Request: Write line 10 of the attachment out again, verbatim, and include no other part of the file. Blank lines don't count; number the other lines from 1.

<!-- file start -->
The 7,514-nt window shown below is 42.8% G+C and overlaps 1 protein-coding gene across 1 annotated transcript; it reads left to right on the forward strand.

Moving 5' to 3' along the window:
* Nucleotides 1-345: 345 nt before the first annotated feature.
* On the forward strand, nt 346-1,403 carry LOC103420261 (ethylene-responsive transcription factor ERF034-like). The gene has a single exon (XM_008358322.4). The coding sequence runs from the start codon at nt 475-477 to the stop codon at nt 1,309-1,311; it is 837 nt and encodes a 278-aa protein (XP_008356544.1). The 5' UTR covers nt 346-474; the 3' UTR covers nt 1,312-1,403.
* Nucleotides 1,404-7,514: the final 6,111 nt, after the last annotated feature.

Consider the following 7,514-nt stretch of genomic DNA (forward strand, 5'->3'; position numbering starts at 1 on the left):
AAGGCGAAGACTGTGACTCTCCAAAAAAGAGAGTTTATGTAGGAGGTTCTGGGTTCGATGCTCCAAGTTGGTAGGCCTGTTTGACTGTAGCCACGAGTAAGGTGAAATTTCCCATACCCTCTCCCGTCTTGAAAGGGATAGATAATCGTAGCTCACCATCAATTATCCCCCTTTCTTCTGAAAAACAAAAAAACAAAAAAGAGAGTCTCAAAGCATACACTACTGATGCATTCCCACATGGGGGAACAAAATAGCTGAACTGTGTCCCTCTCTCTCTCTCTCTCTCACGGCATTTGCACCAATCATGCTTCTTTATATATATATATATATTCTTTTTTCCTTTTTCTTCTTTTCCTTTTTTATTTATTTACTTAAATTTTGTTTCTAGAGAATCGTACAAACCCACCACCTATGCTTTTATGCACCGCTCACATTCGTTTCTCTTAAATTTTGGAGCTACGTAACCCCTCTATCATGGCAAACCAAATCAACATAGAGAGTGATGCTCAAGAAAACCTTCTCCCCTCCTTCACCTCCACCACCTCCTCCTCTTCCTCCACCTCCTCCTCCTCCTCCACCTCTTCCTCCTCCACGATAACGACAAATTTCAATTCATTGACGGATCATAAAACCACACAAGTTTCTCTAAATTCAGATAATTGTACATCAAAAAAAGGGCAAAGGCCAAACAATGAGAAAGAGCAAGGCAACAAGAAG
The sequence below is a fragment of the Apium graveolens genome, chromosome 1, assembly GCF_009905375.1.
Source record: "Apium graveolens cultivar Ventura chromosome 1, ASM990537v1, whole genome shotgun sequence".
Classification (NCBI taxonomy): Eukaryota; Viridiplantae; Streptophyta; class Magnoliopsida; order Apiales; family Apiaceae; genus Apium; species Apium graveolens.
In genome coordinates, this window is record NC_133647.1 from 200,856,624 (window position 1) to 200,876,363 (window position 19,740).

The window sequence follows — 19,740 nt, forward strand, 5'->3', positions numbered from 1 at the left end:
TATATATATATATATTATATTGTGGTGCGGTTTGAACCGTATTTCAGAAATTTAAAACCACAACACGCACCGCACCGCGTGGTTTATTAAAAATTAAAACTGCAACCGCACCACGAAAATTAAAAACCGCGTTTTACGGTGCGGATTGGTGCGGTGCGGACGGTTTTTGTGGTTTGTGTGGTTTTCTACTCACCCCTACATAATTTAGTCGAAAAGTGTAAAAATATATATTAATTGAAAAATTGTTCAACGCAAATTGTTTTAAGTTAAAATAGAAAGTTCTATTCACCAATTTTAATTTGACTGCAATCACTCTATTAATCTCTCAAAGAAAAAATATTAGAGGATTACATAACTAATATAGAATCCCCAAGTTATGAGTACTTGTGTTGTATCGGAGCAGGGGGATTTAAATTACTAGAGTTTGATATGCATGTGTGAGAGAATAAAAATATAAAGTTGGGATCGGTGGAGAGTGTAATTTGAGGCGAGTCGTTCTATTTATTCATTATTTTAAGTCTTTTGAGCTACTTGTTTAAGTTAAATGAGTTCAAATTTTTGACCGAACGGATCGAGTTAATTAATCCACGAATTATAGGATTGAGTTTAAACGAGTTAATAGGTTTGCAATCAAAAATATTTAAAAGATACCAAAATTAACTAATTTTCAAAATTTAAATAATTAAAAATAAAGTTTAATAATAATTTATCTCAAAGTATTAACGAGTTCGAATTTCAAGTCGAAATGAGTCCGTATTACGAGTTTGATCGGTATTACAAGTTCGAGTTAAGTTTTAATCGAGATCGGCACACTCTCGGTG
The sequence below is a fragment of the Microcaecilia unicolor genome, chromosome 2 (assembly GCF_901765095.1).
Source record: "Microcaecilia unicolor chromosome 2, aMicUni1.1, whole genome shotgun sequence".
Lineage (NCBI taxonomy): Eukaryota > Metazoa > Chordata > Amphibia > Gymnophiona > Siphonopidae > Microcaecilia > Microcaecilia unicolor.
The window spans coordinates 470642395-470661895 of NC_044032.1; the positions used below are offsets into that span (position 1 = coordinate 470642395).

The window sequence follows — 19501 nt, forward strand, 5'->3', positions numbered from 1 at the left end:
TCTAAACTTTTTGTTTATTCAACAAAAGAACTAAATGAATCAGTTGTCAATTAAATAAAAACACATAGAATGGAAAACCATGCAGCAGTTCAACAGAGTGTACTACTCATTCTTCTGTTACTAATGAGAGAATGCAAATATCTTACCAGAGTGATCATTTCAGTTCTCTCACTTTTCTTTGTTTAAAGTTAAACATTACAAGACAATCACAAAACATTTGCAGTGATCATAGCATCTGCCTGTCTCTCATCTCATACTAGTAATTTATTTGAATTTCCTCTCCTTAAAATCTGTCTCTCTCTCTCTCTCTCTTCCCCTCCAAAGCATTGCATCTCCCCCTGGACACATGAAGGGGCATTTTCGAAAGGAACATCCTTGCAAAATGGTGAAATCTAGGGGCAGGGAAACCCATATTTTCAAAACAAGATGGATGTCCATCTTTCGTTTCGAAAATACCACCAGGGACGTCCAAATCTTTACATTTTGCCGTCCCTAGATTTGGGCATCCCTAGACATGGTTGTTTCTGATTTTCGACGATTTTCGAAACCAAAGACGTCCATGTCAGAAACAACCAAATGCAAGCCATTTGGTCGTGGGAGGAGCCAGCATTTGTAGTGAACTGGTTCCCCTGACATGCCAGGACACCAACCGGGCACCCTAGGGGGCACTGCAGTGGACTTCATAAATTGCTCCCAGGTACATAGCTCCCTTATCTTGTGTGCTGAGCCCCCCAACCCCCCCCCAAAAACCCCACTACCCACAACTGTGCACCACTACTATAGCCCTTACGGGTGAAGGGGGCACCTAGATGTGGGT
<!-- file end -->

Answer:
Classification (NCBI taxonomy): Eukaryota; Viridiplantae; Streptophyta; class Magnoliopsida; order Apiales; family Apiaceae; genus Apium; species Apium graveolens.